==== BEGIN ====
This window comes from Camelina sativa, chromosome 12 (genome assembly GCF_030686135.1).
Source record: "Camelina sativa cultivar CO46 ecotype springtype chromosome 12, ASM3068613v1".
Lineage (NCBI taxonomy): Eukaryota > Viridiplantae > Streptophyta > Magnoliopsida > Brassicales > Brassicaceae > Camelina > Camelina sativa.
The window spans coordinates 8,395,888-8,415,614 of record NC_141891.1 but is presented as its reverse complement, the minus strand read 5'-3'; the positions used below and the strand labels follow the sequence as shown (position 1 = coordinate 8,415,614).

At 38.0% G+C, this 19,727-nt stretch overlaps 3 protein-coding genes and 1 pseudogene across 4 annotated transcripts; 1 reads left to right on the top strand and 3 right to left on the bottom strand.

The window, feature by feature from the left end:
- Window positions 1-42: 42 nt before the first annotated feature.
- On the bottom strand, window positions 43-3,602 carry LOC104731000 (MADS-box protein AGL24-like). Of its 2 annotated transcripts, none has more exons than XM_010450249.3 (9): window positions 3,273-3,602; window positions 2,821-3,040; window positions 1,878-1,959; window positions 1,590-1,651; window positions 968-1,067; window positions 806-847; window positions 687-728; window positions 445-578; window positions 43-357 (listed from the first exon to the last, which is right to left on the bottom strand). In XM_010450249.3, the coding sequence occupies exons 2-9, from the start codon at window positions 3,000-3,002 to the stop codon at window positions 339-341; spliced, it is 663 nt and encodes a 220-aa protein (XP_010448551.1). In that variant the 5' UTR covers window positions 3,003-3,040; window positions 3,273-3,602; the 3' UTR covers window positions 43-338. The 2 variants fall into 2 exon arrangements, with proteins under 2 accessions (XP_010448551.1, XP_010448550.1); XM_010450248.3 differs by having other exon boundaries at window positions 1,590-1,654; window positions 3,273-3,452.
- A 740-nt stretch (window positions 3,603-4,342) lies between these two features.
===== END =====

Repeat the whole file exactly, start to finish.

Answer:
This window comes from Camelina sativa, chromosome 12 (genome assembly GCF_030686135.1).
Source record: "Camelina sativa cultivar CO46 ecotype springtype chromosome 12, ASM3068613v1".
Lineage (NCBI taxonomy): Eukaryota > Viridiplantae > Streptophyta > Magnoliopsida > Brassicales > Brassicaceae > Camelina > Camelina sativa.
The window spans coordinates 8,395,888-8,415,614 of record NC_141891.1 but is presented as its reverse complement, the minus strand read 5'-3'; the positions used below and the strand labels follow the sequence as shown (position 1 = coordinate 8,415,614).

At 38.0% G+C, this 19,727-nt stretch overlaps 3 protein-coding genes and 1 pseudogene across 4 annotated transcripts; 1 reads left to right on the top strand and 3 right to left on the bottom strand.

The window, feature by feature from the left end:
- Window positions 1-42: 42 nt before the first annotated feature.
- On the bottom strand, window positions 43-3,602 carry LOC104731000 (MADS-box protein AGL24-like). Of its 2 annotated transcripts, none has more exons than XM_010450249.3 (9): window positions 3,273-3,602; window positions 2,821-3,040; window positions 1,878-1,959; window positions 1,590-1,651; window positions 968-1,067; window positions 806-847; window positions 687-728; window positions 445-578; window positions 43-357 (listed from the first exon to the last, which is right to left on the bottom strand). In XM_010450249.3, the coding sequence occupies exons 2-9, from the start codon at window positions 3,000-3,002 to the stop codon at window positions 339-341; spliced, it is 663 nt and encodes a 220-aa protein (XP_010448551.1). In that variant the 5' UTR covers window positions 3,003-3,040; window positions 3,273-3,602; the 3' UTR covers window positions 43-338. The 2 variants fall into 2 exon arrangements, with proteins under 2 accessions (XP_010448551.1, XP_010448550.1); XM_010450248.3 differs by having other exon boundaries at window positions 1,590-1,654; window positions 3,273-3,452.
- A 740-nt stretch (window positions 3,603-4,342) lies between these two features.